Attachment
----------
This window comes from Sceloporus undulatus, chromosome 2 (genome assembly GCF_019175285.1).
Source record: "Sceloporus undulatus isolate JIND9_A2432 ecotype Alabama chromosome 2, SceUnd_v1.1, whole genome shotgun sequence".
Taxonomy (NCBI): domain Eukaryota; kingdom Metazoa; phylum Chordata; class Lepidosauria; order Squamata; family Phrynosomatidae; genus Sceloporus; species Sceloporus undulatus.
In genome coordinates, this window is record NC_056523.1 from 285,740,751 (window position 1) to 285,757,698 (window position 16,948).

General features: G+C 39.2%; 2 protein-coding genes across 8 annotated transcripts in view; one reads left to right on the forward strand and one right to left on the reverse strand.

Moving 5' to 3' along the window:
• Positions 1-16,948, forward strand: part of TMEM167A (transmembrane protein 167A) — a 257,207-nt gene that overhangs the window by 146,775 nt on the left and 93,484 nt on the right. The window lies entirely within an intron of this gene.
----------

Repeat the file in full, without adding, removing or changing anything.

This window comes from Sceloporus undulatus, chromosome 2 (genome assembly GCF_019175285.1).
Source record: "Sceloporus undulatus isolate JIND9_A2432 ecotype Alabama chromosome 2, SceUnd_v1.1, whole genome shotgun sequence".
Taxonomy (NCBI): domain Eukaryota; kingdom Metazoa; phylum Chordata; class Lepidosauria; order Squamata; family Phrynosomatidae; genus Sceloporus; species Sceloporus undulatus.
In genome coordinates, this window is record NC_056523.1 from 285,740,751 (window position 1) to 285,757,698 (window position 16,948).

General features: G+C 39.2%; 2 protein-coding genes across 8 annotated transcripts in view; one reads left to right on the forward strand and one right to left on the reverse strand.

Moving 5' to 3' along the window:
• Positions 1-16,948, forward strand: part of TMEM167A (transmembrane protein 167A) — a 257,207-nt gene that overhangs the window by 146,775 nt on the left and 93,484 nt on the right. The window lies entirely within an intron of this gene.